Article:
With Bruce Springsteen’s Magic due to land on October 2 (more on it later), I have delved into the past of rock and roll’s future, and I can’t stop listening. And it’s not Born to Run or Darkness on the Edge of Town that has me rapt. It’s an artifact simple, fascinating, commercially unavailable, and for me, completely mesmerizing.

Live at The Main Point, February 5, 1975.

The hard core fans, I’m sure, have been listening to this show for years. But I’m not much into bootlegs, and I became aware of it only a few weeks ago thanks to Heather at I am Fuel . . . who posted it in a zip file (go here to get it for yourself). Though there are a few of the audio problems inherent in recordings of dubious provenance (an otherwise hypnotic eighteen-minute “New York City Serenade” suffers), for the most part the sound (taken from a Philadelphia radio broadcast) is terrific, and the show can be enjoyed on its own as a kick-ass rock concert by a hungry band on the precipice of stardom, a two-and-a-half hour high wire act that can provide chills more than three decades later.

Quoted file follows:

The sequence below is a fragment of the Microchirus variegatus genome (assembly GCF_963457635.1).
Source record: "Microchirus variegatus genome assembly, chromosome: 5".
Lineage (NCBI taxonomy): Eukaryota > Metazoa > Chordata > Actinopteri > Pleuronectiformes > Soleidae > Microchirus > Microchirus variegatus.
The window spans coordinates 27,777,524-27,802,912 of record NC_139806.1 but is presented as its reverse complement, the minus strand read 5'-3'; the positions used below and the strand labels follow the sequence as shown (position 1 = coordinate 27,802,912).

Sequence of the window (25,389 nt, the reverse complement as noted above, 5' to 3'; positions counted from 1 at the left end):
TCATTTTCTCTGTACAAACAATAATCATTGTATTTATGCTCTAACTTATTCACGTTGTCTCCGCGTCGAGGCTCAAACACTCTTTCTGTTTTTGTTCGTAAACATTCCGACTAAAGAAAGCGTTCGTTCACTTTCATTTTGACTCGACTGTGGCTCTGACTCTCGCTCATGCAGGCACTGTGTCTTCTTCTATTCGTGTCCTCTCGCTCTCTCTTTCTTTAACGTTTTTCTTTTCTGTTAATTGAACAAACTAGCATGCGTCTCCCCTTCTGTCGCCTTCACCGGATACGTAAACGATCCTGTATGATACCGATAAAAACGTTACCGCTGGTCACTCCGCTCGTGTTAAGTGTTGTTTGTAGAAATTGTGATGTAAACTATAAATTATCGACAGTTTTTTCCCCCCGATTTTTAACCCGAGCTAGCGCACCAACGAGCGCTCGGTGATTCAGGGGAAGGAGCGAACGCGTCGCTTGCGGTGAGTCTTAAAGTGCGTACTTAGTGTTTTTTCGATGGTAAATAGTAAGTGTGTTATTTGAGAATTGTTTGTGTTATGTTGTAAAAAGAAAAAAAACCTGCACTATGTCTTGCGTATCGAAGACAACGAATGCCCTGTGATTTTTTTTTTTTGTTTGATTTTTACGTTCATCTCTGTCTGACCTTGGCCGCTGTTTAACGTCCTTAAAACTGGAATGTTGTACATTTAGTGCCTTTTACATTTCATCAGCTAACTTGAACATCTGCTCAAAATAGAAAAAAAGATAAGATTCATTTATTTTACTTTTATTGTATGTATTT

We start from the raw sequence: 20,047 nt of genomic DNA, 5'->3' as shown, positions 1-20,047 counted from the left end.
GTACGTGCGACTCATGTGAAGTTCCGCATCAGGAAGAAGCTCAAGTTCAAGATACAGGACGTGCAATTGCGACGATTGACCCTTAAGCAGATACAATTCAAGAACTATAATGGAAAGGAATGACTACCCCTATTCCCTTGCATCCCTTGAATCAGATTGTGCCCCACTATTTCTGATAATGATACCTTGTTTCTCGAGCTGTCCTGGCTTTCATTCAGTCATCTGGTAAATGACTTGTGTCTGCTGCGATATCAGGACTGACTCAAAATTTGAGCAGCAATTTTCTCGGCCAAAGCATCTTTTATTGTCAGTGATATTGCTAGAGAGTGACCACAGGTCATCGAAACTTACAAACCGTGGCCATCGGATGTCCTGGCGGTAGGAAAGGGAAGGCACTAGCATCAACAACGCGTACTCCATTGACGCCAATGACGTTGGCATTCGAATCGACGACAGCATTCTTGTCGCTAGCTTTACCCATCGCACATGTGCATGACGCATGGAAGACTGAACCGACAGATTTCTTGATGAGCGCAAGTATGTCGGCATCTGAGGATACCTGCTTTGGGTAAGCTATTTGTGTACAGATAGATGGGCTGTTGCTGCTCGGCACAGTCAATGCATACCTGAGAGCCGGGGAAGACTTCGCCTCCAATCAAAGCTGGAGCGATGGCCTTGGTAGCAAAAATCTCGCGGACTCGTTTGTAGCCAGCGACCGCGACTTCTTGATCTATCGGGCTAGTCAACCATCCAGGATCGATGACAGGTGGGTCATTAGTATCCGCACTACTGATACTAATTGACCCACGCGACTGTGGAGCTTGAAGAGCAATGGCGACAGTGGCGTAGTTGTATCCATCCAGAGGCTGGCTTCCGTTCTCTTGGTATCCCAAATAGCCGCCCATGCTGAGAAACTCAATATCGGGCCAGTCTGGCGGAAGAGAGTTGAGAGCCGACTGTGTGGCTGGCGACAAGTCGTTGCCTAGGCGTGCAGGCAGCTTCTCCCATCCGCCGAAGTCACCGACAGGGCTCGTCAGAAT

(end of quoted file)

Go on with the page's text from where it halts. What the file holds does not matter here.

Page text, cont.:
But it’s also a glimpse into the creative process. Born to Run, the album that changed everything for Springsteen, was more than six months from release, and its songs were incubating on stage that night. A perusal of old set lists suggests that four songs that would appear on the album made their live debut, including the title track, in its definitive form, having already been recorded with an E Street Band that included keyboardist David Sancious and drummer Ernest “Boom” Carter, who departed the previous August. But that song, a perfect studio creation, is rarely a revelation live, its dense construction not made for spontaneity. “Jungleland” and “She’s the One,” on the other hand, each presented as nearly complete works in progress, offer the band room to move. Still, undoubtedly, the real treasure here is the first performance of “Wings for Wheels,” which over the next few weeks would rather dramatically transform into “Thunder Road,” one of the Boss’s best-loved songs. In the documentary that accompanied the 30th anniversary edition of Born to Run, it’s striking just how hard the young Springsteen strives to create a monument massive and timeless. And that striving is on display with “Wings for Wheels,” which is brilliant as is. Only the rarest artist would take something so good and dismantle it hoping to achieve something better. But that’s exactly what Springsteen is in the process of doing here. (As an added bonus, “A Love So Fine,” a precursor to the treasured rarity “So Young and So in Love” also appears).